tiny pranspillDirector, 1948 - 1951

George Otto "Tiny" Pranspill was a member of the Phoenix Chapter for 59 years. Although he joined the chapter in its first year, he was not a charter member; in 1943 he was working for the Goodyear Tire Co. west of Phoenix, in what is now Goodyear, Arizona, when he was contacted by a member of the newly formed "Phoenix Saguaro Chapter" about singing in a quartet. George immediately joined the chapter, and was added to the roster when the chapter was only about a month or two old. At the time of his death he was the last remaining member from its first year.

He became the chapter's first Chorus Director when the "Phoenix Chapter Chorus" was formed in June 1948. Of course in those days choruses did not have the same emphasis as they do today; it was all about quartets back then, and the "chorus" was where the quartet men all joined together in song. Nonetheless the chapter needed a musical leader, and "Tiny" was the big guy out front for several years.

In addition to directing the chorus, George served the chapter in many ways, including President, Vice President and several other offices; he was a FWD Champion and a Vice President for the Far Western District, and International Vice president for the Society. He was the lead of the 1949 Far Western District Quartet Champion, the "Westernaires" who went on to compete in the Society Summer Contest, now known as "International."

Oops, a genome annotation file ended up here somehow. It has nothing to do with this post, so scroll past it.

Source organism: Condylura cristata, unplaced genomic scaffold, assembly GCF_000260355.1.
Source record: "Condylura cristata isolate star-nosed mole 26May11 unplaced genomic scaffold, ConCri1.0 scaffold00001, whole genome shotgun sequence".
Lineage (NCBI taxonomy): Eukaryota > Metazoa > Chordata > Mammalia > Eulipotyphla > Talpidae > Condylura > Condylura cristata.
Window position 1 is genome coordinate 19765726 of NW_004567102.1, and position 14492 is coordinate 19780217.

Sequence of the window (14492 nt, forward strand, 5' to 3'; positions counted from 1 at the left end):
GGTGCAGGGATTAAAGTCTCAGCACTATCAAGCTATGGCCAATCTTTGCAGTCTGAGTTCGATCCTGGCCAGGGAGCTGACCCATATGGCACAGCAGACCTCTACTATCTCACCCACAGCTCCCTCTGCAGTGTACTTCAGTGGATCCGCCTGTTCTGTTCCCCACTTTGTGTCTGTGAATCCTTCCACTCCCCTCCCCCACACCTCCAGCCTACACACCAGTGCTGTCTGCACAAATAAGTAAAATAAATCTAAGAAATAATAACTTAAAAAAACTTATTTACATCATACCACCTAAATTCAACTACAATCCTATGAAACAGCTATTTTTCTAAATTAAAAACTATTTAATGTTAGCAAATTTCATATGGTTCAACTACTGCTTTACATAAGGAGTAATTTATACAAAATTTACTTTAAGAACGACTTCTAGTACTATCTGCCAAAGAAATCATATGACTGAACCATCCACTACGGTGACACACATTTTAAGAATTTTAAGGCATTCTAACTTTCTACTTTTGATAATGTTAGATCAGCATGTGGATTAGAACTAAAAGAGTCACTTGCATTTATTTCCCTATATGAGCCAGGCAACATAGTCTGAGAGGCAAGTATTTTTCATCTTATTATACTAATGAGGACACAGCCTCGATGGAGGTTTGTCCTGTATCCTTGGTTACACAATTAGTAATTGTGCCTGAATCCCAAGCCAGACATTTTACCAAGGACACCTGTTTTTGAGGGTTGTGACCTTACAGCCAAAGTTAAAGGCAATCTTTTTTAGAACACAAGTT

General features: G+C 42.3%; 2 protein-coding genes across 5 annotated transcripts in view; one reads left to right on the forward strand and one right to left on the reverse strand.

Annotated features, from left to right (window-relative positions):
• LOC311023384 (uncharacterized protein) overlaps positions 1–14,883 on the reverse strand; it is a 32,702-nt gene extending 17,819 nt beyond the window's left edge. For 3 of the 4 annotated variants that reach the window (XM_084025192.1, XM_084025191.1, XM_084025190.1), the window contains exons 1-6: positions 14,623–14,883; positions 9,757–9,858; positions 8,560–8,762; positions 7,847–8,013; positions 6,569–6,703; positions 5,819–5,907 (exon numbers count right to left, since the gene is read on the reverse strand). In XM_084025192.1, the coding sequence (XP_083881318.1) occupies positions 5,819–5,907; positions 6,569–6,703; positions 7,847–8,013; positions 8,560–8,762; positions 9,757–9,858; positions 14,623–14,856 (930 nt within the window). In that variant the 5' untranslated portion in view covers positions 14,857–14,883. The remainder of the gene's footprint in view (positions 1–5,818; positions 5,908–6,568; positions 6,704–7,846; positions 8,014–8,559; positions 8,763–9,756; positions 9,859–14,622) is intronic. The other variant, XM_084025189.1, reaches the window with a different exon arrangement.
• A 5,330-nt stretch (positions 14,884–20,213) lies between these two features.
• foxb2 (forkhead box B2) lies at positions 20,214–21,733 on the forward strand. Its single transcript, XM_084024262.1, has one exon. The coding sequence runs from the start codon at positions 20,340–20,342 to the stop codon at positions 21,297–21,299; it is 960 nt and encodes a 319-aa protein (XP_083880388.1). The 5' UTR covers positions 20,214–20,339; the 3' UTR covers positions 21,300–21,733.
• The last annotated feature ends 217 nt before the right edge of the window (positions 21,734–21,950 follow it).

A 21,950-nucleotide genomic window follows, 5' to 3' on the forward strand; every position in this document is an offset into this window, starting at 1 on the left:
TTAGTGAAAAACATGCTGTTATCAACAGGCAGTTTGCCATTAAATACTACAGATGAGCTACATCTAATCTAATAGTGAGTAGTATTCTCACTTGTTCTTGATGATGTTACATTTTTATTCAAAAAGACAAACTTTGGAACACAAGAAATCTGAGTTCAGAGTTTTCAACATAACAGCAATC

In addition to all of the contributions he made to the foundations of this chapter and our district in its early years, perhaps George's biggest "claim to fame" was his use of a tuning fork (A 440) to take a pitch instead of the more widely used pitch pipe. At the 1950 Summer Contest, when the quartet took the stage, Art Merrill, then Society Treasurer, had this to report: "In Omaha I almost fell off my chair when George Pranspill, lead for the 'Westernaires,' held a tuning fork tp his ear for the pitch for his quartet. I asked him afterward, and he said that he'd been brought up on tuning forks, and found them easy to use. He certainly wielded his with professional ease."

Later, George's career moved him to the east coast, where he lived for many years, and directed several Barbershop and Sweet Adelines choruses, often several at a time. Upon retiring, he moved back to Arizona and settled in Cottonwood where he reamined until his death on August 11, 2002 at the age of 83.